With federal regulators becoming more receptive to large deals, bank merger approvals have sped up under the Trump administration. Although the anticipated merger activity volume has slowed relative to early 2019 projections, the fact remains that attention to detail in the execution of these combinations has never been more important.
A persistent problem in Africa is the financial-inclusion deficit. With 11 million citizens in South Africa alone being either underbanked or unbanked, the need to gather them into the banking fold is urgent. Recognizing this imperative, innovative teams such as Nedbank’s Retail and Business Banking have prioritised customer-centric digital avenues to reach more customers, entrenching themselves as the money experts who do good and give clients back the gift of time.
Artificial intelligence is infiltrating almost every industry, including banking, and automating tasks in ways that outperform humans. But is this cause for nail-biting or rejoicing? A lot depends on how intelligently artificial intelligence is first viewed and then put to work by humans. Banks worldwide, such as Alawwal bank in Saudi Arabia, are proving that this powerful technology, if exploited smartly, will be transformational for banks and customers alike.
In the age of specialization, many organizations turn to intermediaries to do business. They take the form of partners, suppliers, distributors, or agents, and many firms can have thousands of “feet on the ground” doing work on their behalf around the globe.
What’s not to like about a process that simultaneously slashes costs and boosts efficiency? Increasingly, senior executives of financial-services firms, with eagle eyes focused on the bottom line, are jumping enthusiastically into the RPA game. Perhaps surprisingly, others in these organizations, such as IT employees, are reluctant. But adopting robotic process automation to best advantage must involve the active participation of the whole company-wide team.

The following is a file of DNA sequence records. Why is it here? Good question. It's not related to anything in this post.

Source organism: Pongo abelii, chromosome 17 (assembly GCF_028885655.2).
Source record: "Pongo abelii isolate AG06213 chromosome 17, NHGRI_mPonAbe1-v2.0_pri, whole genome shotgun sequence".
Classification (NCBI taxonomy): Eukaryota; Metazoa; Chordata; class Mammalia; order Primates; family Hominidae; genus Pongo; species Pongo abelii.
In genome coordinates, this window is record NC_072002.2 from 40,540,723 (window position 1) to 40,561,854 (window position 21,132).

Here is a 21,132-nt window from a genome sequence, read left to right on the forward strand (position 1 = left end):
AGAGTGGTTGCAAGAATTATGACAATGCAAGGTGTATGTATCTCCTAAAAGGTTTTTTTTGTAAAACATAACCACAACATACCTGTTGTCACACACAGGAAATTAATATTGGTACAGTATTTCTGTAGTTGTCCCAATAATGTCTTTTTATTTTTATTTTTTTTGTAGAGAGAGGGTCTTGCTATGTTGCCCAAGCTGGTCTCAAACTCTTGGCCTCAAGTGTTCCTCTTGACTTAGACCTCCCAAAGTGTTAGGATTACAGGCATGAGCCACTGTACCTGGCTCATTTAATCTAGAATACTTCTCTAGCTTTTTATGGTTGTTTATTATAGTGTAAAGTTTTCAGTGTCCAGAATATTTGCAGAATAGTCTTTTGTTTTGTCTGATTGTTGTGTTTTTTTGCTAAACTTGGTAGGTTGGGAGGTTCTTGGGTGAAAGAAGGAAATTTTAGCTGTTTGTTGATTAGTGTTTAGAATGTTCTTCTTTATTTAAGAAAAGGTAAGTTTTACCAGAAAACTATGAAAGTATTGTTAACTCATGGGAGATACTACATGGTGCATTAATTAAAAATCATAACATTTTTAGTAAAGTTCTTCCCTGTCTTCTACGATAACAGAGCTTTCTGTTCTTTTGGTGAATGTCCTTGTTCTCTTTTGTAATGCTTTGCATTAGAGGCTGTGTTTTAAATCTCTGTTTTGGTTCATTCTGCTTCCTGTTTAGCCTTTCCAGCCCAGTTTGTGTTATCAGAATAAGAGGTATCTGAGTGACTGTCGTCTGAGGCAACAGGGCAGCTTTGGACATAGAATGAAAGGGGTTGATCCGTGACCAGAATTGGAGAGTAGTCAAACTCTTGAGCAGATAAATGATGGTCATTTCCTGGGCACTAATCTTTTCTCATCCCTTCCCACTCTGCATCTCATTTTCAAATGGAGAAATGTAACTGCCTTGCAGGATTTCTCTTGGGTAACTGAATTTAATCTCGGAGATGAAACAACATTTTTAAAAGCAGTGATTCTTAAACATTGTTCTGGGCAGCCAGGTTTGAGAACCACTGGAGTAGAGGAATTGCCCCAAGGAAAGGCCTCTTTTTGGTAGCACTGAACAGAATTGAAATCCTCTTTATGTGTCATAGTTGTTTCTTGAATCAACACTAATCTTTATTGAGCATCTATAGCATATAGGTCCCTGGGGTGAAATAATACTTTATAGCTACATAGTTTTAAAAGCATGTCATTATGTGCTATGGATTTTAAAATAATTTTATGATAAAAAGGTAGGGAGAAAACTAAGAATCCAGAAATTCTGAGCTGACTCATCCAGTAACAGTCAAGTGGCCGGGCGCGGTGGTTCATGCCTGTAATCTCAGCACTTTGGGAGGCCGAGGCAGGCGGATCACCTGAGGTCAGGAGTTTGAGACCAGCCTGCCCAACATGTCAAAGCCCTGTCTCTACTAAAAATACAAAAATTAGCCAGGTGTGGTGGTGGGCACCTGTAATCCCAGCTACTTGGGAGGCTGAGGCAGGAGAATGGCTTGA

Digitally native customers are driving banks to jump into the future by embracing technological breakthroughs such as artificial intelligence, machine learning and robotic process automation. And in the process, banks are discovering the many advantages of these innovations, from cutting down on costly human errors to improving everything from fraud management, operational efficiency and trading. As they progress through their digital evolutions, many are reinventing themselves for the better.
When A.G. Bell invented the telephone, he had no idea that less than a century and a half later, the phone would be used to talk through—and text, shop, even bank with. Smartphones are small enough to be held in one’s hand and big enough to handle nearly any function. How are banks making fraud-vulnerable processes such as onboarding fast, efficient and secure by verifying the identity of customers?
Make no mistake about it: Open banking will transform how the financial industry operates. The movement has yet to realize its potential, but the shift toward rich, data-led customer experiences is just around the corner.
In spite of the recent rise of protectionism amongst major trade partners, international trade growth is strong, with emerging markets providing the main impetus. Trade growth could be even stronger if not for the shortfall in trade financing supply relative to demand, a gap that is partly due to regulation compliance. Technology is coming to the rescue, not only in addressing the trade finance gap but ameliorating operations throughout trade channels.
Following on from our recent piece, “Five Industries in Which to Invest in 2019”, we now turn our attention to some of the most promising individual stocks within those industries. Looking forward to 2019, each one of the five sectors certainly appears to have some winners.